Saturday morning, I finished Jean-Patrick Manchette’s The Prone Gunman. While I enjoyed reading it, I’m ambivalent. This one just didn’t grab me. I give it 6.5 out of 10.
The Prone Gunman is an attempt at an “arty” mystery novel. Author Manchette combines graphic violence, a cynical tone, and heavy symbolism (protagonist Martin Terrier pretends to be mute for much of the novel). But it doesn’t come together in a way that makes reading it especially rewarding.
One aspect that is jarring is Manchette’s shift from matter-of-fact, blow-by-blow narration to graphic violence. He doesn’t build any suspense in regard to the “action” and treats it as though he’s describing a trip to mall –
“At the discrete sound of these shots, the redhead turned. Terrier also turned, and they found themselves face to face just as Dubofsky’s head, which was split open, full of holes, and shattered like the shell of a hard-boiled egg, hit the sidewalk with a squishy sound. Terrier took two steps forward, extended his arm, put the silencer against the girl’s heart, and pressed the trigger once. The girl flew back, her intestines emptying noisily, and fell dead on her back. Terrier got back in the Bedford and left” (p. 5).
While The Prone Gunman does not have Elmore Leonard’s amused tone, the abrupt, clumsy shifts to graphic violence remind me of flaw that I find in many in many of Leonard’s (otherwise well-crafted) novels.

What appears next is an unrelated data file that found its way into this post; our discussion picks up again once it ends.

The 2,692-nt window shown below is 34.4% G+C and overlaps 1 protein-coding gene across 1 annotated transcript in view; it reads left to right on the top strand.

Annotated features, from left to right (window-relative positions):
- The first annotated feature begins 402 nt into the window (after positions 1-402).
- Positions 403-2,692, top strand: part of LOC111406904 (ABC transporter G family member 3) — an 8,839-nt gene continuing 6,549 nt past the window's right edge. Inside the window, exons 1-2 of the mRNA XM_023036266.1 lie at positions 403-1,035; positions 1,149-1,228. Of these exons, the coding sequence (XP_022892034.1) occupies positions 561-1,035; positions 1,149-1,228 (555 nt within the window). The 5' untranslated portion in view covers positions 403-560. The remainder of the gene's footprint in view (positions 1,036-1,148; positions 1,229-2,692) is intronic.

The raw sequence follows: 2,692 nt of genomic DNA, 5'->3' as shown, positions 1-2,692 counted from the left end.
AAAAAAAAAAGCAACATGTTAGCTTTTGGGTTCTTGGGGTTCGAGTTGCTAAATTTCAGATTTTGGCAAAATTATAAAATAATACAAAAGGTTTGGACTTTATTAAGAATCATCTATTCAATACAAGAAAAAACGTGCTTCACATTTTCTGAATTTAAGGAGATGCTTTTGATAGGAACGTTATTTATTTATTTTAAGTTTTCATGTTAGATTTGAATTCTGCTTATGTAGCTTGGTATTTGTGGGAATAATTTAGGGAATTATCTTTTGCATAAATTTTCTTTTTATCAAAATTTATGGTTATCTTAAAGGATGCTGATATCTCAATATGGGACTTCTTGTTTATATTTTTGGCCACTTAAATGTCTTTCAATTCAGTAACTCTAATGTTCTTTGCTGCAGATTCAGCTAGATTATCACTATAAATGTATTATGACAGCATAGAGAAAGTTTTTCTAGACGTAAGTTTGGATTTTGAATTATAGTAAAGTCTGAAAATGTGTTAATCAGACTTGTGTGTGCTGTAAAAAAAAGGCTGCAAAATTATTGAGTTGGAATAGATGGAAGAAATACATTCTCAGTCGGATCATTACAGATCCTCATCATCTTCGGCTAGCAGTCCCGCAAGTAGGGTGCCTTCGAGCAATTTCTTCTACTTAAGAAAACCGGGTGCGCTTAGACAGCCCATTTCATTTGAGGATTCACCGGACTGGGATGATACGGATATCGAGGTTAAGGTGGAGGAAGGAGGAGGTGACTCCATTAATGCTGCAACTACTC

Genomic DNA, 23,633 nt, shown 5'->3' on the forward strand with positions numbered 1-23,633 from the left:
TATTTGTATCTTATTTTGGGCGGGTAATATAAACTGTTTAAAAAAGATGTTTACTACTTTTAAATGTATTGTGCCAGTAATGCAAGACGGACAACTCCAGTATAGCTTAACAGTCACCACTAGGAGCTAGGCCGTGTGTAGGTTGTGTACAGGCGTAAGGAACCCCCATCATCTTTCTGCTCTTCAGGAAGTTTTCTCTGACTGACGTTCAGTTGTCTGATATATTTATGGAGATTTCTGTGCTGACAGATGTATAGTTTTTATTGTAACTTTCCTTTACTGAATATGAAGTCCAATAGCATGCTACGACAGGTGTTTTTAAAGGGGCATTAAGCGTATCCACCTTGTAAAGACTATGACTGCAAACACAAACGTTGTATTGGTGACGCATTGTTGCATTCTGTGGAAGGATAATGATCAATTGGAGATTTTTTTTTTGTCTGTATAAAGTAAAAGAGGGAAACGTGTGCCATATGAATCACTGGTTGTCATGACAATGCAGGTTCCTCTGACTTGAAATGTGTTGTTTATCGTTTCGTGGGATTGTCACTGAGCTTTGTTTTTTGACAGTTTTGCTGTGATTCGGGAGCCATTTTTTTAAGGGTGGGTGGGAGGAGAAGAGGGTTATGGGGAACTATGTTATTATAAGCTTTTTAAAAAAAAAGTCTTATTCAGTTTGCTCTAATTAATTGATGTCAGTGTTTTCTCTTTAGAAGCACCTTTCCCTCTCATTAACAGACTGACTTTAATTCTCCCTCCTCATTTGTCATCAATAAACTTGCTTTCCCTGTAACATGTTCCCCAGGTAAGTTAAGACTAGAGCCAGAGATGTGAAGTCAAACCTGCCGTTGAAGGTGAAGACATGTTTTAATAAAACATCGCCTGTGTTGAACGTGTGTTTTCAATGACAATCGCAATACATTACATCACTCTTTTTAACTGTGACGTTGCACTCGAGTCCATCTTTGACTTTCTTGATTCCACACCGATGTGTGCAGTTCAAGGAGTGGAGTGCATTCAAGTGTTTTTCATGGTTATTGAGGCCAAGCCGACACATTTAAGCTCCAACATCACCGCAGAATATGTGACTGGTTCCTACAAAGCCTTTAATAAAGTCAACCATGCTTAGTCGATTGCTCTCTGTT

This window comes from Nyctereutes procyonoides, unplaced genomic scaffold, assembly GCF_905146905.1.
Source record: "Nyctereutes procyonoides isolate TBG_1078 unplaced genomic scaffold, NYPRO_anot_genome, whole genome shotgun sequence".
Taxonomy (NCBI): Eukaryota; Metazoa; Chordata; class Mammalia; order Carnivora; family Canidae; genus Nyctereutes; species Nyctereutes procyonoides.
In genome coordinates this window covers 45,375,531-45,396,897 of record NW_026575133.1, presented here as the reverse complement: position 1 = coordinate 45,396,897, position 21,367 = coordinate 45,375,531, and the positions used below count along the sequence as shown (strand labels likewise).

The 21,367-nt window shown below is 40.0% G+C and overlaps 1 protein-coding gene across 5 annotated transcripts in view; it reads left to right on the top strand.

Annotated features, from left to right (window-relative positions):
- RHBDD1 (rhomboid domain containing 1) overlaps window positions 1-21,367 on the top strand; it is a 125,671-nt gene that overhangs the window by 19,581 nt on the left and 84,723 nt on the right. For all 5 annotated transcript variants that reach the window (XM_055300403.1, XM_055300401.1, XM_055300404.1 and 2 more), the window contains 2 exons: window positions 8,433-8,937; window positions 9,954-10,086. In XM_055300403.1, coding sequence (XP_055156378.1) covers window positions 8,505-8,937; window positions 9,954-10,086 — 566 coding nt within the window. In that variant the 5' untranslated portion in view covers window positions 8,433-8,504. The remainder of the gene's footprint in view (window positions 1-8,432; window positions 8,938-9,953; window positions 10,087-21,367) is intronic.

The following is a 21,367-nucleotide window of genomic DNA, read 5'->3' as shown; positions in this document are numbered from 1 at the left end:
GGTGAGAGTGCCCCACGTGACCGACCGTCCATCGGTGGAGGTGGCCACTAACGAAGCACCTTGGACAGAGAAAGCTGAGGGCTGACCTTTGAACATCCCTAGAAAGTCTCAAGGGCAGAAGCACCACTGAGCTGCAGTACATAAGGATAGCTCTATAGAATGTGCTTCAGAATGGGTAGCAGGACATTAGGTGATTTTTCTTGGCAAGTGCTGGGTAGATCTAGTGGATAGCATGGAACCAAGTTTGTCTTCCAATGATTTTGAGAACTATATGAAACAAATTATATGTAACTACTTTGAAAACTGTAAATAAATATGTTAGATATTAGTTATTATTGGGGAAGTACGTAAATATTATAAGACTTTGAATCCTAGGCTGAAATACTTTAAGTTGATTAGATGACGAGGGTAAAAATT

Characters – It’s Terrier’s Show
Terrier is the lone, well-drawn character in the novel. This isn’t meant as a criticism. The 151 pages do not allow in-depth portraits of anyone else. For me, The Prone Gunman centers on revealing Terrier; the action and intrigue serve only to further this purpose. It is in this aspect that the novel is strongest. Manchette continues to fill in his portrait of Terrier until the final page – and it’s a rewarding journey.
The other characters can seem shallow. Anne Freux – the woman for whom Manchette pined during his ten years away from home – is unsympathetic, unappealing. She is beautiful, a heavy cognac drinker, and shows initiative only in regard to finding men to help her fulfill her need for excitement. Here is Anne’s reaction when Martin catches her with another man –
“Idiot!… Just tell me, what did you think? Did you think that I was going to wait ten years? Do you think I’m going to wait ten more years? Do you think there was only Felix [her husband], before? Do you take me for some brainless little porcelain doll? What do you take me for? I’m sick and tired of this. Cretin! Fag!” (P. 100).
Feminists won’t be happy with Manchette’s depiction of Anne, though she isn’t any worse than are most of the men in The Prone Gunman.
The Narrative & The Prose
The plot is only OK. Again, at 151 pages, Manchette didn’t allow himself a lot of space to develop subplots. He does a nice job in describing the cold France through which Terrier travels. Also, his direct, succinct style is well suited to describing characters in just a few words –
“The caretaker called himself Maubert. He must have been a few years older than Terrier – perhaps thirty-five. He was big and muscular, with a thick head of blond hair parted on the side and a thick blond mustache on a narrow face with a long, thin nose. His eyes were strongly slanted and a little too close together. This skin on his face and hands were tanned and weather-beaten. He always wore wide-wale corduroy trousers and plaid flannel shirts. He looked like an advertisement for American cigarettes” (p. 91).
In the end, there’s nothing wrong with The Prone Gunman. Manchette does enough things well to keep the pages turning. But I can’t give the book more than a lukewarm recommendation.